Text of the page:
This quotation remains profoundly timely and relevant.
Although the writer has an issue with the language of sin and guilt, she nonetheless resonates with the Victor Hugo quotation:-
‘If a soul is left in the darkness, sins will be committed. The guilty one is not he who commits the sin, but he who causes the darkness.’
There’s a theological definition of ‘sin’ as ‘cut off from God’, or we might see it in terms of being cut off from the divinity or light of our own being, or from our higher selves or, in person-centred language, from organismic experiencing. The ‘soul…left in the darkness’ of a self concept informed by strong conditions of worth.
It seems to us there is a central question here about the apportioning of responsibility:-
‘The policymakers of the white society have caused the darkness; they create discrimination; they structured slums; and they perpetuate unemployment, ignorance and poverty. It is incontestable and deplorable that Negroes have committed crimes; but they are derivative crimes. They are born of the greater crimes of the white society. When we ask Negroes to abide by the law, let us also demand that the white man abide by law in the ghettos. Day-in and day-out he violates welfare laws to deprive the poor of their meager allotments; he flagrantly violates building codes and regulations; his police make a mockery of law; and he violates laws on equal employment and education and the provisions for civic services. The slums are the handiwork of a vicious system of the white society; Negroes live in them but do not make them any more than a prisoner makes a prison.’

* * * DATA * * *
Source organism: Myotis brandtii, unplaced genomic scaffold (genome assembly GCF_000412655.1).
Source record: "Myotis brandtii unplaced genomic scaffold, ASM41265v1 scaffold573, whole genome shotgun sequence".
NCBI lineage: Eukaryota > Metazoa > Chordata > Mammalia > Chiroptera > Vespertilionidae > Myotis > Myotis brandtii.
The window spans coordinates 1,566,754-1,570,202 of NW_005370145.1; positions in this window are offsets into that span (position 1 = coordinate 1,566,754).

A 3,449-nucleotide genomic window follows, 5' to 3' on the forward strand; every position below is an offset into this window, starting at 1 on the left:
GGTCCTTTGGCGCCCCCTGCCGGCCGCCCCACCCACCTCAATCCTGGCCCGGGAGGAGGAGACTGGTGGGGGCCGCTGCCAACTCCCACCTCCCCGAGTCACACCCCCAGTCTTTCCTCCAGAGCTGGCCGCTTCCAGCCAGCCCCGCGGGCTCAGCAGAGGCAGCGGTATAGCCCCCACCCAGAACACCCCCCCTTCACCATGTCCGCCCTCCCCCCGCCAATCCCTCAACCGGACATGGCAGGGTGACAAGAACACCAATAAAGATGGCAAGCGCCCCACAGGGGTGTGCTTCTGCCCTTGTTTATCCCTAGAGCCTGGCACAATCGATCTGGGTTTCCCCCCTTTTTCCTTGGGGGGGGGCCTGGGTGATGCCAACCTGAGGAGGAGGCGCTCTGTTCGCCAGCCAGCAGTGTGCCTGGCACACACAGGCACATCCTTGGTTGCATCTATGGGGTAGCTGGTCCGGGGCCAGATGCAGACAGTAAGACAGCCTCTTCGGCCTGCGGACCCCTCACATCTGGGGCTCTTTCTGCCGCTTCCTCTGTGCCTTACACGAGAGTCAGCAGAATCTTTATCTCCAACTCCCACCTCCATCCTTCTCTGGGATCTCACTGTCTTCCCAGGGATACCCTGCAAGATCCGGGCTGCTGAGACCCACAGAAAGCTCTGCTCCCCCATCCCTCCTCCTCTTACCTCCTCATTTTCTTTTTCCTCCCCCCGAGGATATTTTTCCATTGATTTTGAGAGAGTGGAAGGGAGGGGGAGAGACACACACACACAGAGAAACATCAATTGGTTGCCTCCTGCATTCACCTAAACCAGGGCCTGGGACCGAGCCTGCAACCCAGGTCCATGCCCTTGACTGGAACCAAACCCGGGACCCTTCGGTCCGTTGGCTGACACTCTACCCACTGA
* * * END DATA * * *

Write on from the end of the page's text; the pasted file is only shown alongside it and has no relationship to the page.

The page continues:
At many fractals in our cultures, we fall repeatedly into the trap of apportioning responsibility to those who commit ‘derivative crimes’ – without pausing to inquire at any depth into underlying realities about causation. This manifests and perpetuates oppression and injustice.
From a person-centered perspective, personally or relationally destructive behaviour arises from trauma – psychological wounding of one kind or another. So the models of crime and punishment, fault and blame, are fundamentally flawed. It is not possible to punish a wound into healing, or a soul into change and growth – the effect is the opposite. Blaming and punishing may satisfy a personal or cultural need for revenge, a blood lust, but in reality this serves none of us. It is in the presence of the core conditions (empathy, realness, loving relational presence) that healing and growth become possible at a personal level, and conceptually it is not difficult to extrapolate this in terms of social justice – slums and race-based privilege do not feature.
From this perspective, all crimes are ‘derivative crimes’. We hurt others because, then or now, others hurt us. The same phenomenon, whether at a personal level (as explored in the therapy room) or at a societal level (as explored in this quotation).
Thank you to Brent Dean Robbins and the Society for Humanistic Psychology, Division 32 on Facebook.
Palace Gate Counselling Service, Exeter